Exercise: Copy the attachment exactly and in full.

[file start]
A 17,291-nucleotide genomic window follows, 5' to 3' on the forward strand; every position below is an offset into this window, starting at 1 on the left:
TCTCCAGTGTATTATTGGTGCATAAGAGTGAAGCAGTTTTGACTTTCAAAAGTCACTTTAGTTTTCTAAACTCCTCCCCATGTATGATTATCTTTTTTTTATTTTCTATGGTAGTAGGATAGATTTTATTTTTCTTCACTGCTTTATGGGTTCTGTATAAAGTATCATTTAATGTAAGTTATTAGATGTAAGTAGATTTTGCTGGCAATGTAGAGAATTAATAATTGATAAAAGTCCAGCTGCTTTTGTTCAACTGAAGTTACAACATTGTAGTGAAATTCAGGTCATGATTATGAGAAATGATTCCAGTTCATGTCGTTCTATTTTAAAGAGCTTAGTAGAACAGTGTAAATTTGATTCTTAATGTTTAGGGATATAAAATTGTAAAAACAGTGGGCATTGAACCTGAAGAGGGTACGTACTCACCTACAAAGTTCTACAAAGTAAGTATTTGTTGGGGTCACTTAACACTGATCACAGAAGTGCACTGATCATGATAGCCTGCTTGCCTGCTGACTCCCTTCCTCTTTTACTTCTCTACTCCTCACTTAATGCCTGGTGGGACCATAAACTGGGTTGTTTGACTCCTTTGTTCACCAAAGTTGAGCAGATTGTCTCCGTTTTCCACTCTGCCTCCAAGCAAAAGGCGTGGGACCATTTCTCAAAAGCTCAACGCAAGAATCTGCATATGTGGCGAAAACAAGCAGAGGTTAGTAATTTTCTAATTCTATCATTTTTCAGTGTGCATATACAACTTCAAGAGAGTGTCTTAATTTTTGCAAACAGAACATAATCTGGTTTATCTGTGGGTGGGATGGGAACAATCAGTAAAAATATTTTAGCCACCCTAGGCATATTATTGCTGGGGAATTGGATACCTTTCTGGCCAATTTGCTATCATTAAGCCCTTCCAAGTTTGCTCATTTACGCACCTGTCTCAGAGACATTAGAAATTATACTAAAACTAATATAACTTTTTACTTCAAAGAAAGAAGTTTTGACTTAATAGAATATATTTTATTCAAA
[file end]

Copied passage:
A 17,291-nucleotide genomic window follows, 5' to 3' on the forward strand; every position below is an offset into this window, starting at 1 on the left:
TCTCCAGTGTATTATTGGTGCATAAGAGTGAAGCAGTTTTGACTTTCAAAAGTCACTTTAGTTTTCTAAACTCCTCCCCATGTATGATTATCTTTTTTTTATTTTCTATGGTAGTAGGATAGATTTTATTTTTCTTCACTGCTTTATGGGTTCTGTATAAAGTATCATTTAATGTAAGTTATTAGATGTAAGTAGATTTTGCTGGCAATGTAGAGAATTAATAATTGATAAAAGTCCAGCTGCTTTTGTTCAACTGAAGTTACAACATTGTAGTGAAATTCAGGTCATGATTATGAGAAATGATTCCAGTTCATGTCGTTCTATTTTAAAGAGCTTAGTAGAACAGTGTAAATTTGATTCTTAATGTTTAGGGATATAAAATTGTAAAAACAGTGGGCATTGAACCTGAAGAGGGTACGTACTCACCTACAAAGTTCTACAAAGTAAGTATTTGTTGGGGTCACTTAACACTGATCACAGAAGTGCACTGATCATGATAGCCTGCTTGCCTGCTGACTCCCTTCCTCTTTTACTTCTCTACTCCTCACTTAATGCCTGGTGGGACCATAAACTGGGTTGTTTGACTCCTTTGTTCACCAAAGTTGAGCAGATTGTCTCCGTTTTCCACTCTGCCTCCAAGCAAAAGGCGTGGGACCATTTCTCAAAAGCTCAACGCAAGAATCTGCATATGTGGCGAAAACAAGCAGAGGTTAGTAATTTTCTAATTCTATCATTTTTCAGTGTGCATATACAACTTCAAGAGAGTGTCTTAATTTTTGCAAACAGAACATAATCTGGTTTATCTGTGGGTGGGATGGGAACAATCAGTAAAAATATTTTAGCCACCCTAGGCATATTATTGCTGGGGAATTGGATACCTTTCTGGCCAATTTGCTATCATTAAGCCCTTCCAAGTTTGCTCATTTACGCACCTGTCTCAGAGACATTAGAAATTATACTAAAACTAATATAACTTTTTACTTCAAAGAAAGAAGTTTTGACTTAATAGAATATATTTTATTCAAA